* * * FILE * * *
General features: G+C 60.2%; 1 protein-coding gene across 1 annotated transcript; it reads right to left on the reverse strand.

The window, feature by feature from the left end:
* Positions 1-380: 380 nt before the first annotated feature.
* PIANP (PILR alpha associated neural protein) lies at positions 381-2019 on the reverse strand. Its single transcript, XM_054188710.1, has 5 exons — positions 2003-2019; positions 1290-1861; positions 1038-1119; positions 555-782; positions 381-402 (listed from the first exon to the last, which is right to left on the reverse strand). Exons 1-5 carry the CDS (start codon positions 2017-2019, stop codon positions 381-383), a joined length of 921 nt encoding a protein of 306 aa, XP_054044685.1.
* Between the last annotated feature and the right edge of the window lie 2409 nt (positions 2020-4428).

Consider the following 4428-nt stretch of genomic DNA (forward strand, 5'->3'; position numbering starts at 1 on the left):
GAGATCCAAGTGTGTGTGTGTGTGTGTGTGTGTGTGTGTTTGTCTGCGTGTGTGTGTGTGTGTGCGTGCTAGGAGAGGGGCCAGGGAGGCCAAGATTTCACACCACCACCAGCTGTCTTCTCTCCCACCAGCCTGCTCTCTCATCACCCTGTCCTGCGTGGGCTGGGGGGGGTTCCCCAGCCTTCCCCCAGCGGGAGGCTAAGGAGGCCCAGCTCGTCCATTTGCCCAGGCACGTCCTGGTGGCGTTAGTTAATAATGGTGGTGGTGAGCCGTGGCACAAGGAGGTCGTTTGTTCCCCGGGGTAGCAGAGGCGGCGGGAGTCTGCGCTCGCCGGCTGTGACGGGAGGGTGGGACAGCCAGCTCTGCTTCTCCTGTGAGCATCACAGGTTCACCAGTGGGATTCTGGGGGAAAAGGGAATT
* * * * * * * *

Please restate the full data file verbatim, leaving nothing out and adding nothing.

General features: G+C 60.2%; 1 protein-coding gene across 1 annotated transcript; it reads right to left on the reverse strand.

The window, feature by feature from the left end:
* Positions 1-380: 380 nt before the first annotated feature.
* PIANP (PILR alpha associated neural protein) lies at positions 381-2019 on the reverse strand. Its single transcript, XM_054188710.1, has 5 exons — positions 2003-2019; positions 1290-1861; positions 1038-1119; positions 555-782; positions 381-402 (listed from the first exon to the last, which is right to left on the reverse strand). Exons 1-5 carry the CDS (start codon positions 2017-2019, stop codon positions 381-383), a joined length of 921 nt encoding a protein of 306 aa, XP_054044685.1.
* Between the last annotated feature and the right edge of the window lie 2409 nt (positions 2020-4428).

Consider the following 4428-nt stretch of genomic DNA (forward strand, 5'->3'; position numbering starts at 1 on the left):
GAGATCCAAGTGTGTGTGTGTGTGTGTGTGTGTGTGTGTTTGTCTGCGTGTGTGTGTGTGTGTGCGTGCTAGGAGAGGGGCCAGGGAGGCCAAGATTTCACACCACCACCAGCTGTCTTCTCTCCCACCAGCCTGCTCTCTCATCACCCTGTCCTGCGTGGGCTGGGGGGGGTTCCCCAGCCTTCCCCCAGCGGGAGGCTAAGGAGGCCCAGCTCGTCCATTTGCCCAGGCACGTCCTGGTGGCGTTAGTTAATAATGGTGGTGGTGAGCCGTGGCACAAGGAGGTCGTTTGTTCCCCGGGGTAGCAGAGGCGGCGGGAGTCTGCGCTCGCCGGCTGTGACGGGAGGGTGGGACAGCCAGCTCTGCTTCTCCTGTGAGCATCACAGGTTCACCAGTGGGATTCTGGGGGAAAAGGGAATT